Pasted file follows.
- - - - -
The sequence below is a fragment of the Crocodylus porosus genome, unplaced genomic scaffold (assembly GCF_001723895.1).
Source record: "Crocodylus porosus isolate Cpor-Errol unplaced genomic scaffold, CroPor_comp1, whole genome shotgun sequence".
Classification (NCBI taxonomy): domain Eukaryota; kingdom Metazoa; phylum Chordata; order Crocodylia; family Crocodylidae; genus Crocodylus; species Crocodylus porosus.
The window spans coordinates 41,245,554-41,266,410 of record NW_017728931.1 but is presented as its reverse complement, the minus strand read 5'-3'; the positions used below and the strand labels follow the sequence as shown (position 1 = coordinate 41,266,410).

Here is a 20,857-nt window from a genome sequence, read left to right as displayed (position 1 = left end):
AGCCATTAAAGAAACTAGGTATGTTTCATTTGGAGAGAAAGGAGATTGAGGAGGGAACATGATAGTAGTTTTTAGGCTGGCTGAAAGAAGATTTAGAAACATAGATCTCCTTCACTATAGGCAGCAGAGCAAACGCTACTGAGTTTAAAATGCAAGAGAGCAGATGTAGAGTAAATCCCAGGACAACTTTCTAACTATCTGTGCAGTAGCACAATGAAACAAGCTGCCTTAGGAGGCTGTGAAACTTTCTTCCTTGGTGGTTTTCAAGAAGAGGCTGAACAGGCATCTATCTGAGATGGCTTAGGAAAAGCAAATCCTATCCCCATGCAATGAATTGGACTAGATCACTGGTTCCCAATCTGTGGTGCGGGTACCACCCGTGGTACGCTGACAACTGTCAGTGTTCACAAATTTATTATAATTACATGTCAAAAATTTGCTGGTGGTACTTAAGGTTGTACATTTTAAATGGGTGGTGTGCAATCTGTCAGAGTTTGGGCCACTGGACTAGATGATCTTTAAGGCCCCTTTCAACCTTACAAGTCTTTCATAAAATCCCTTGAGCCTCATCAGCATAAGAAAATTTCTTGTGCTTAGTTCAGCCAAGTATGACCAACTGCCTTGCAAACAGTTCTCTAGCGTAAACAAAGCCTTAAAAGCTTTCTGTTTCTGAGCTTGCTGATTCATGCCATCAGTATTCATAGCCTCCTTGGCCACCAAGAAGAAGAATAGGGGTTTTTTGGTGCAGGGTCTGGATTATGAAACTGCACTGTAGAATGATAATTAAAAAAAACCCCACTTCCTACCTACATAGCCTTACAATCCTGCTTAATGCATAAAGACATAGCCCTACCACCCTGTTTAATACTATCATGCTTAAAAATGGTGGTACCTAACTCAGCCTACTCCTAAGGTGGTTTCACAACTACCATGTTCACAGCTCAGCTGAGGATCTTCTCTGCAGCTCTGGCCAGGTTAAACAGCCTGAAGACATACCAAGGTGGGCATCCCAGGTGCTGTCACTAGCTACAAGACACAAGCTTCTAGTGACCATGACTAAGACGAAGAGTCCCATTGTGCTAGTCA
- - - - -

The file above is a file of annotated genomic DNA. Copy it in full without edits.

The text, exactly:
The sequence below is a fragment of the Crocodylus porosus genome, unplaced genomic scaffold (assembly GCF_001723895.1).
Source record: "Crocodylus porosus isolate Cpor-Errol unplaced genomic scaffold, CroPor_comp1, whole genome shotgun sequence".
Classification (NCBI taxonomy): domain Eukaryota; kingdom Metazoa; phylum Chordata; order Crocodylia; family Crocodylidae; genus Crocodylus; species Crocodylus porosus.
The window spans coordinates 41,245,554-41,266,410 of record NW_017728931.1 but is presented as its reverse complement, the minus strand read 5'-3'; the positions used below and the strand labels follow the sequence as shown (position 1 = coordinate 41,266,410).

Here is a 20,857-nt window from a genome sequence, read left to right as displayed (position 1 = left end):
AGCCATTAAAGAAACTAGGTATGTTTCATTTGGAGAGAAAGGAGATTGAGGAGGGAACATGATAGTAGTTTTTAGGCTGGCTGAAAGAAGATTTAGAAACATAGATCTCCTTCACTATAGGCAGCAGAGCAAACGCTACTGAGTTTAAAATGCAAGAGAGCAGATGTAGAGTAAATCCCAGGACAACTTTCTAACTATCTGTGCAGTAGCACAATGAAACAAGCTGCCTTAGGAGGCTGTGAAACTTTCTTCCTTGGTGGTTTTCAAGAAGAGGCTGAACAGGCATCTATCTGAGATGGCTTAGGAAAAGCAAATCCTATCCCCATGCAATGAATTGGACTAGATCACTGGTTCCCAATCTGTGGTGCGGGTACCACCCGTGGTACGCTGACAACTGTCAGTGTTCACAAATTTATTATAATTACATGTCAAAAATTTGCTGGTGGTACTTAAGGTTGTACATTTTAAATGGGTGGTGTGCAATCTGTCAGAGTTTGGGCCACTGGACTAGATGATCTTTAAGGCCCCTTTCAACCTTACAAGTCTTTCATAAAATCCCTTGAGCCTCATCAGCATAAGAAAATTTCTTGTGCTTAGTTCAGCCAAGTATGACCAACTGCCTTGCAAACAGTTCTCTAGCGTAAACAAAGCCTTAAAAGCTTTCTGTTTCTGAGCTTGCTGATTCATGCCATCAGTATTCATAGCCTCCTTGGCCACCAAGAAGAAGAATAGGGGTTTTTTGGTGCAGGGTCTGGATTATGAAACTGCACTGTAGAATGATAATTAAAAAAAACCCCACTTCCTACCTACATAGCCTTACAATCCTGCTTAATGCATAAAGACATAGCCCTACCACCCTGTTTAATACTATCATGCTTAAAAATGGTGGTACCTAACTCAGCCTACTCCTAAGGTGGTTTCACAACTACCATGTTCACAGCTCAGCTGAGGATCTTCTCTGCAGCTCTGGCCAGGTTAAACAGCCTGAAGACATACCAAGGTGGGCATCCCAGGTGCTGTCACTAGCTACAAGACACAAGCTTCTAGTGACCATGACTAAGACGAAGAGTCCCATTGTGCTAGTCA